Friday. Another assembly then a normal morning for the children – Maths then English. Again, a straightforward morning and no problems.

Pros and cons for working a half day: the obvious negative is that I only get a half-day’s pay; but the feeling of going home at 1 O’clock for an early start to the weekend is glorious!

 

Home Visits

Post 30: 24-26 April 2017

I did not get any work on Thursday and Friday last week so I only worked 2 days. This week was my first proper stretch in the Nursery class, but it was a transition period for me: the teacher who is leaving was still in and we met several times to do admin and planning.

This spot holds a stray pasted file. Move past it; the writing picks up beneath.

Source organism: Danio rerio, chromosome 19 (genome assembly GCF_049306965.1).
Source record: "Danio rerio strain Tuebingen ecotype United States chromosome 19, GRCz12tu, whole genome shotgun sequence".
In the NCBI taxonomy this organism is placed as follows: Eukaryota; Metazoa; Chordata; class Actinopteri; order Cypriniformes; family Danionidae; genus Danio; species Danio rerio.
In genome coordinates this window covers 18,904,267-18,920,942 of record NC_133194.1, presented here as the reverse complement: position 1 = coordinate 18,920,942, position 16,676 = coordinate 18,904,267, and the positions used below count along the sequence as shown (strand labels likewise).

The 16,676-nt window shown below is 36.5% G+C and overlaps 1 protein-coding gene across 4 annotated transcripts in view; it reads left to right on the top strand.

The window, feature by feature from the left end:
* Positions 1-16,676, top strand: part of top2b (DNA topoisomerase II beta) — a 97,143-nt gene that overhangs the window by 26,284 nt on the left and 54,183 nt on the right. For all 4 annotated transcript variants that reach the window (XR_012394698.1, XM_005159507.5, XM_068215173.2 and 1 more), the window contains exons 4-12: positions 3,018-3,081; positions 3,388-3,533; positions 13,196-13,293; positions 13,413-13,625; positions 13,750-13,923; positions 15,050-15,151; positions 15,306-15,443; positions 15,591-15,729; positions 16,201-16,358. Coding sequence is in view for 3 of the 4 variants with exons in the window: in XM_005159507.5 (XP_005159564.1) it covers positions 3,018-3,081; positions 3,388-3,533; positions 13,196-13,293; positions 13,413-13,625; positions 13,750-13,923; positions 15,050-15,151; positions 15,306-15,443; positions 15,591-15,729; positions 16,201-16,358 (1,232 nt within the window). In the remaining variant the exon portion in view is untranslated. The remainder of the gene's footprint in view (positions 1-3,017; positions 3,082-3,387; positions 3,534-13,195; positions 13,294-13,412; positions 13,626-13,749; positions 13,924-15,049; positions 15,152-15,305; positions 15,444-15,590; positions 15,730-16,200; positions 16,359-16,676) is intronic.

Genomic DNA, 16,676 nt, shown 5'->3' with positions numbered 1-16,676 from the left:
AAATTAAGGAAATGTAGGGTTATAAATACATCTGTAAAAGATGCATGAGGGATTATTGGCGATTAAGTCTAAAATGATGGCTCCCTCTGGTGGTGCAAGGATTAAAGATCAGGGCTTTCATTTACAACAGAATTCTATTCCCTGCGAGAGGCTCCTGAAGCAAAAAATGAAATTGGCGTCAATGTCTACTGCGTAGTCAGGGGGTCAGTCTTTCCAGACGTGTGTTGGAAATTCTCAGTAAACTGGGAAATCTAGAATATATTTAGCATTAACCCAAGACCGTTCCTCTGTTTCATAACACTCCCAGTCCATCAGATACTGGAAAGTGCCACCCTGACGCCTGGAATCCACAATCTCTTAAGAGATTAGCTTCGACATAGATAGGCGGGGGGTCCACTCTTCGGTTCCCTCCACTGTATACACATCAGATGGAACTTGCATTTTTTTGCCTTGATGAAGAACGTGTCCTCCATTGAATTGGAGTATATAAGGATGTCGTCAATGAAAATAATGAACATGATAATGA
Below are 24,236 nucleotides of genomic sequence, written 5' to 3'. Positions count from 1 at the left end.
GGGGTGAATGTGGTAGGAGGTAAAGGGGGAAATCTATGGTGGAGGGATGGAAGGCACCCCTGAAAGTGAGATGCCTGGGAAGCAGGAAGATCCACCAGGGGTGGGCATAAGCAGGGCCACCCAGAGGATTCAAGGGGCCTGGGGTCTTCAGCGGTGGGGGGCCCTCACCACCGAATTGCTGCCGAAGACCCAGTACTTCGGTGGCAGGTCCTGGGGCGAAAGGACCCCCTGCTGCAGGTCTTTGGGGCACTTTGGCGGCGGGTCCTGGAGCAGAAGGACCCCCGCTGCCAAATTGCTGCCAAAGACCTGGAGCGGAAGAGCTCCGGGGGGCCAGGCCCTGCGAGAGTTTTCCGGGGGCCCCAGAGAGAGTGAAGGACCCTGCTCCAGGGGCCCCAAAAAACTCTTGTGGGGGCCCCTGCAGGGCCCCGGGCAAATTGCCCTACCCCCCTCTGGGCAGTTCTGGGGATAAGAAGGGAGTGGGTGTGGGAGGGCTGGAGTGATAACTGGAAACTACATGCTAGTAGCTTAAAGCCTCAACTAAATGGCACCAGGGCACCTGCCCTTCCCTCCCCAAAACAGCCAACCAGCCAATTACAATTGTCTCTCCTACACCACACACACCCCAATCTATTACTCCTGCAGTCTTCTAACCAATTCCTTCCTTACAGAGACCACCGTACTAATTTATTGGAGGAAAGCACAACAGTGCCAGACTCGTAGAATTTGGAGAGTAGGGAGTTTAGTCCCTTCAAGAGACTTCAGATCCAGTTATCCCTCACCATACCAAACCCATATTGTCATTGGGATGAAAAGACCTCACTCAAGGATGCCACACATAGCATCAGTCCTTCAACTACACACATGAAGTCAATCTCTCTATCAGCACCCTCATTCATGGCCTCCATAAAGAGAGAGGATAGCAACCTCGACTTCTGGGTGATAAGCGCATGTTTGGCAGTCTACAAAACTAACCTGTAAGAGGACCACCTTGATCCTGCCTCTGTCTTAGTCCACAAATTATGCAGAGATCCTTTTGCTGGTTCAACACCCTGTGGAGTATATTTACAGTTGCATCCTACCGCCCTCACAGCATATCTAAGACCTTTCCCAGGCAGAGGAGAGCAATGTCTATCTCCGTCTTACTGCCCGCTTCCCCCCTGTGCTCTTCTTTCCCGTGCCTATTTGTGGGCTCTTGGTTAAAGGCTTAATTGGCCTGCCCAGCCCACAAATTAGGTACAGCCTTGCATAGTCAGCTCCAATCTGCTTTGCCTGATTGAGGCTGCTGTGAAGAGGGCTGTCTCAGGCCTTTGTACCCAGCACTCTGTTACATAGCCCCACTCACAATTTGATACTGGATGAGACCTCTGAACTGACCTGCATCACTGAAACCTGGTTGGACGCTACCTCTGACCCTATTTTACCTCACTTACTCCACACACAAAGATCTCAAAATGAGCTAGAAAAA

On Monday I spent a good part of the day out of class phoning parents to arrange home visits (the school can offer 3 places immediately for those on the waiting list). The majority of our intake come from families where they have arrived from abroad such as refugees or asylum seekers, so their English is not that great at times. But still, we managed to arrange 3 home visits over the 1st few days.